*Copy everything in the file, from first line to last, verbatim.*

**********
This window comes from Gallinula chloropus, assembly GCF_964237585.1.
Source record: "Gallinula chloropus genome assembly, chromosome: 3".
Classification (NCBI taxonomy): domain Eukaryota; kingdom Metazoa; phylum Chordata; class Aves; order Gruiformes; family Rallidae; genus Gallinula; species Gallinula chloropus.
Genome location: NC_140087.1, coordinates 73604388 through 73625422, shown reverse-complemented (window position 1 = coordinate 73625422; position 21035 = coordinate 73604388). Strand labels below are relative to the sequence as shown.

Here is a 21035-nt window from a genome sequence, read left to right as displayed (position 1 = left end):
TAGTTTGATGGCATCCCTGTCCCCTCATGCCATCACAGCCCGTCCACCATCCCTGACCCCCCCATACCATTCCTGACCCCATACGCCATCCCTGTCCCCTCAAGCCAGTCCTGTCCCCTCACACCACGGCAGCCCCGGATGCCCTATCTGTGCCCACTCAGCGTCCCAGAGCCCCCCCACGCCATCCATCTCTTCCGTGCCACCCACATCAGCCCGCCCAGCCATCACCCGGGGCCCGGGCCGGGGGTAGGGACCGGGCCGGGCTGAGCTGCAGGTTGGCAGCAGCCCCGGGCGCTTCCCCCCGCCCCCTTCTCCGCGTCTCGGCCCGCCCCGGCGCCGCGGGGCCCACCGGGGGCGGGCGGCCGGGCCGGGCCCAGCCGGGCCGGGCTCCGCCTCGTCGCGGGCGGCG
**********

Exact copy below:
This window comes from Gallinula chloropus, assembly GCF_964237585.1.
Source record: "Gallinula chloropus genome assembly, chromosome: 3".
Classification (NCBI taxonomy): domain Eukaryota; kingdom Metazoa; phylum Chordata; class Aves; order Gruiformes; family Rallidae; genus Gallinula; species Gallinula chloropus.
Genome location: NC_140087.1, coordinates 73604388 through 73625422, shown reverse-complemented (window position 1 = coordinate 73625422; position 21035 = coordinate 73604388). Strand labels below are relative to the sequence as shown.

Here is a 21035-nt window from a genome sequence, read left to right as displayed (position 1 = left end):
TAGTTTGATGGCATCCCTGTCCCCTCATGCCATCACAGCCCGTCCACCATCCCTGACCCCCCCATACCATTCCTGACCCCATACGCCATCCCTGTCCCCTCAAGCCAGTCCTGTCCCCTCACACCACGGCAGCCCCGGATGCCCTATCTGTGCCCACTCAGCGTCCCAGAGCCCCCCCACGCCATCCATCTCTTCCGTGCCACCCACATCAGCCCGCCCAGCCATCACCCGGGGCCCGGGCCGGGGGTAGGGACCGGGCCGGGCTGAGCTGCAGGTTGGCAGCAGCCCCGGGCGCTTCCCCCCGCCCCCTTCTCCGCGTCTCGGCCCGCCCCGGCGCCGCGGGGCCCACCGGGGGCGGGCGGCCGGGCCGGGCCCAGCCGGGCCGGGCTCCGCCTCGTCGCGGGCGGCG